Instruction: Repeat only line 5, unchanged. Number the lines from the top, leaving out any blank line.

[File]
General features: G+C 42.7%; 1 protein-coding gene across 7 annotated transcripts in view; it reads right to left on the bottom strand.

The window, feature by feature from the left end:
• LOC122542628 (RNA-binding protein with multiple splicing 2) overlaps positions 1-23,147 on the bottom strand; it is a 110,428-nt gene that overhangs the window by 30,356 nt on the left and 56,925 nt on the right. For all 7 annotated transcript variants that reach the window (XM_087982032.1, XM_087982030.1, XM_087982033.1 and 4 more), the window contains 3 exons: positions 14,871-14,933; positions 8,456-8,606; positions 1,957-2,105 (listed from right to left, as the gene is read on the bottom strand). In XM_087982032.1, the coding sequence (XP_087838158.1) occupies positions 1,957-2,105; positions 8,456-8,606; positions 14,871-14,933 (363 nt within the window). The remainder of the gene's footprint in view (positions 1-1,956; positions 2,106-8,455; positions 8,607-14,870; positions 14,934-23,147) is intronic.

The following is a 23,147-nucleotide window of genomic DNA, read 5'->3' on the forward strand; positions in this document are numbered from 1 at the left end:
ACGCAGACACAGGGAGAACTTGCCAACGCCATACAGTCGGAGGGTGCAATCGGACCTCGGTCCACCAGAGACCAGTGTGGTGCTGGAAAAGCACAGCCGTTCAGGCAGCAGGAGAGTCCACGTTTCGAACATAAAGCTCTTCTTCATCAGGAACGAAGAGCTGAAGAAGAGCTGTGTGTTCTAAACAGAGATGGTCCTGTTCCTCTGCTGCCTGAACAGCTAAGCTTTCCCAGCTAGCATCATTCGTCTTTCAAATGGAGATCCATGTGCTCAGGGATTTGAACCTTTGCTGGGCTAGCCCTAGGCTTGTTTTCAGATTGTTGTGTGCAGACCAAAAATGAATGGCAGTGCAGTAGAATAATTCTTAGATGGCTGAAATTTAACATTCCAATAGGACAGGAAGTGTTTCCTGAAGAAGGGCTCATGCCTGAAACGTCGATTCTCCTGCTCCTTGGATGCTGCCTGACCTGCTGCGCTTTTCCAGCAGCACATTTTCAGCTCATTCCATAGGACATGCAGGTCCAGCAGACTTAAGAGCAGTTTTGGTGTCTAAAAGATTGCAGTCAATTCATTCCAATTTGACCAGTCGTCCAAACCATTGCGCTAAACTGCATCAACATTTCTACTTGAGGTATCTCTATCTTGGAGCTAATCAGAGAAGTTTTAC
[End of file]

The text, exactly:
ACGCAGACACAGGGAGAACTTGCCAACGCCATACAGTCGGAGGGTGCAATCGGACCTCGGTCCACCAGAGACCAGTGTGGTGCTGGAAAAGCACAGCCGTTCAGGCAGCAGGAGAGTCCACGTTTCGAACATAAAGCTCTTCTTCATCAGGAACGAAGAGCTGAAGAAGAGCTGTGTGTTCTAAACAGAGATGGTCCTGTTCCTCTGCTGCCTGAACAGCTAAGCTTTCCCAGCTAGCATCATTCGTCTTTCAAATGGAGATCCATGTGCTCAGGGATTTGAACCTTTGCTGGGCTAGCCCTAGGCTTGTTTTCAGATTGTTGTGTGCAGACCAAAAATGAATGGCAGTGCAGTAGAATAATTCTTAGATGGCTGAAATTTAACATTCCAATAGGACAGGAAGTGTTTCCTGAAGAAGGGCTCATGCCTGAAACGTCGATTCTCCTGCTCCTTGGATGCTGCCTGACCTGCTGCGCTTTTCCAGCAGCACATTTTCAGCTCATTCCATAGGACATGCAGGTCCAGCAGACTTAAGAGCAGTTTTGGTGTCTAAAAGATTGCAGTCAATTCATTCCAATTTGACCAGTCGTCCAAACCATTGCGCTAAACTGCATCAACATTTCTACTTGAGGTATCTCTATCTTGGAGCTAATCAGAGAAGTTTTAC